Deja Vu

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Kristina Milazzo
29 Sept. 2009
Annotated Works Cited

Association for Psychological Science. "The Psychology Of Deja Vu." ScienceDaily.
19 Nov. 2008. Web.28 Sep. 2009. Science Daily reports on a study done at Colorado State University, concluding that déjà vu is connected with recognition memory. The type of memory that allows us to realize that what we are experiencing has already been experienced. The author contradicts the findings of the University believing that déjà vu is an example of familiarity-based recognition. Familiarity-based recognition happens when a current situation feels familiar but we can not recall how. The article provides multiple explanations and theories to explain the experience of déjà vu.

Brown, A.S. The Deja Vu Experience. New York: Psychology Press, 2004. Print. Brown studies the neurological and memory based theories of déjà vu occurances. He begins with the history making the valid point that this phenomenon has evidence of being experienced dated back to the 1700s. But then leads into todays most explaninations. Neurological evidence suggests that there are nuerons misfiring in the brain causing a brief interruption to brain activity. Brown also discovers that there is a higher incidence of the phenomenon and consuming alcohol. This source is relevant because provides evidence of inconsistancies in the brain; as well as reviewing and accounting for factual historical references.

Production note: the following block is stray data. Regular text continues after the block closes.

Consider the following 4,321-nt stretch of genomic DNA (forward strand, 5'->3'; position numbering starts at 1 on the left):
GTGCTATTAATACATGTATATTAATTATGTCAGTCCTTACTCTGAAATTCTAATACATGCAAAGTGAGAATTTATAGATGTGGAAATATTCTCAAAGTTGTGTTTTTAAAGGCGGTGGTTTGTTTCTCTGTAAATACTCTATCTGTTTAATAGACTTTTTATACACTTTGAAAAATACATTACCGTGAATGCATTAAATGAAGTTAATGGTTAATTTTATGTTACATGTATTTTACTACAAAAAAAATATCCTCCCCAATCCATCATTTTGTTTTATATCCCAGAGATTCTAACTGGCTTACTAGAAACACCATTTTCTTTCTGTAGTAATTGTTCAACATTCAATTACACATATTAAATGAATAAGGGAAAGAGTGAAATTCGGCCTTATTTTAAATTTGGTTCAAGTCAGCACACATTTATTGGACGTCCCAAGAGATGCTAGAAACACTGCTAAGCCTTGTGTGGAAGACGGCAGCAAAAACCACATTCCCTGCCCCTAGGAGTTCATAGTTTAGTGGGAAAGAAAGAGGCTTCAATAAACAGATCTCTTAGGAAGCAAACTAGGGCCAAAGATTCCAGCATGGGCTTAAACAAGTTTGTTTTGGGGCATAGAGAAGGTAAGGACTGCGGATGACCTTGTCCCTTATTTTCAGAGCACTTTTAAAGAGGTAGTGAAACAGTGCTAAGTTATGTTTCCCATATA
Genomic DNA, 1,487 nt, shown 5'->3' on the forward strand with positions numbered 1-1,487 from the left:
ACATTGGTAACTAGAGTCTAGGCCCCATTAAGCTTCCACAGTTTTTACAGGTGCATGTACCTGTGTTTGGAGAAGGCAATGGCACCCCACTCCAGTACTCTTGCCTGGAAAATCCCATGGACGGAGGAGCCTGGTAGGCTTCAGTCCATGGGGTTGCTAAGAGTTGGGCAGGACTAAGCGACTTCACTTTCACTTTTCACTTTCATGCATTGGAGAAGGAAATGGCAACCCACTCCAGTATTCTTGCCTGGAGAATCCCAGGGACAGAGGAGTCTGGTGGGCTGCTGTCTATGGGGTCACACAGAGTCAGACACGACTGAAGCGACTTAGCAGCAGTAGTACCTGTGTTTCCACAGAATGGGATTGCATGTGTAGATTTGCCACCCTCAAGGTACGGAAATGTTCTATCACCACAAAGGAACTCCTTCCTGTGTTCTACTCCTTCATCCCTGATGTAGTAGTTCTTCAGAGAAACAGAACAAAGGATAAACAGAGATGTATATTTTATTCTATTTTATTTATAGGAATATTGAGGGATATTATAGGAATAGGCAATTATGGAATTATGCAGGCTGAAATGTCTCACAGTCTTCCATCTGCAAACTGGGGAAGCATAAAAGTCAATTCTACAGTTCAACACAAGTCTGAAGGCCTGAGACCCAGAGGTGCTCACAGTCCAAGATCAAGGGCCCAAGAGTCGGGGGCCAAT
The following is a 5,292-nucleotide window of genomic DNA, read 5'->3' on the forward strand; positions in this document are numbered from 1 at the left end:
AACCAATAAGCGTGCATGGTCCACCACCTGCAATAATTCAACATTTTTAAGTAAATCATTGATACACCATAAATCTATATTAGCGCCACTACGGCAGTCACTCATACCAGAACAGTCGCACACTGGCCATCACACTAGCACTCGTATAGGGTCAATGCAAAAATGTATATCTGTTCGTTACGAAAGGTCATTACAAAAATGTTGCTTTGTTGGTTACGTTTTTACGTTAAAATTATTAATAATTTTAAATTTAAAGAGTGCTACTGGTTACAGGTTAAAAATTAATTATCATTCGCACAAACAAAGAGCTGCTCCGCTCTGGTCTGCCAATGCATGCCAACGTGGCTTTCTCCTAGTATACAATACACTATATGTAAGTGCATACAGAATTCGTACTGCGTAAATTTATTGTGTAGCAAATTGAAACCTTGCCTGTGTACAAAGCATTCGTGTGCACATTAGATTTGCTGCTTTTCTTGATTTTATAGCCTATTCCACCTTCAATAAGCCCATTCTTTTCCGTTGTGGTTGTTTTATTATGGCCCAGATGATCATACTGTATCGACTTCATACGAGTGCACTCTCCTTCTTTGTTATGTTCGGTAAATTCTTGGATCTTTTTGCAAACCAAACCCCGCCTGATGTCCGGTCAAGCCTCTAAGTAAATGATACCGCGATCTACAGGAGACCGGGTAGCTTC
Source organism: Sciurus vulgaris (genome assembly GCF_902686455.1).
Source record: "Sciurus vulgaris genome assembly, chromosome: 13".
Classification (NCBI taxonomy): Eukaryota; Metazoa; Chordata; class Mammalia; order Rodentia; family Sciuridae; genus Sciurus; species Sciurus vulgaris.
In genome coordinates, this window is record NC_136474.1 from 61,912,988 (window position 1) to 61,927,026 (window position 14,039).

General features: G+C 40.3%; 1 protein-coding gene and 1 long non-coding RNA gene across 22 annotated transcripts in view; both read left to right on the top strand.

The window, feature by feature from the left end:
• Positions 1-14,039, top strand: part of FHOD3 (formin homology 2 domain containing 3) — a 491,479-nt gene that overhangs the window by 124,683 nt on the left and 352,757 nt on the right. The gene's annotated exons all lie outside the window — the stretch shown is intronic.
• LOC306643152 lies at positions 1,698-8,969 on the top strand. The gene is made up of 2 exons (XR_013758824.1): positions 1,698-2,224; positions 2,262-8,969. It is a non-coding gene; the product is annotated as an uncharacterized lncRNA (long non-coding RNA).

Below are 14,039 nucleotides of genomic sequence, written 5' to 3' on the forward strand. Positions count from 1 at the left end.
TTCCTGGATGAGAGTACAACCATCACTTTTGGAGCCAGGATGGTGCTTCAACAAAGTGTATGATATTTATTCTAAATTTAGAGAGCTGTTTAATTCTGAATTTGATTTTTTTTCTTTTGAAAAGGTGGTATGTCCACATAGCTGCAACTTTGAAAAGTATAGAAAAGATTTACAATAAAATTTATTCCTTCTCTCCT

Flora, Carlin.”Been There Done That.”14 June 2005. Web. 29 Sep. 2009. Flora states that déjà vu occurs mostly in individuals between the ages of 15-25. Flora determines that people are more likely to experience déjà vu if they, recall their dreams easily, are under stress and or fatigued. This source provides situational research for when déjà vu occurs and to whom it occurs to.

Krapp, Peter. Deja Vu: Aberrations of Cultural Memory. Minneapolis: University of Minnesota Press, 2004. Print. Krapp outlines Sigmud...
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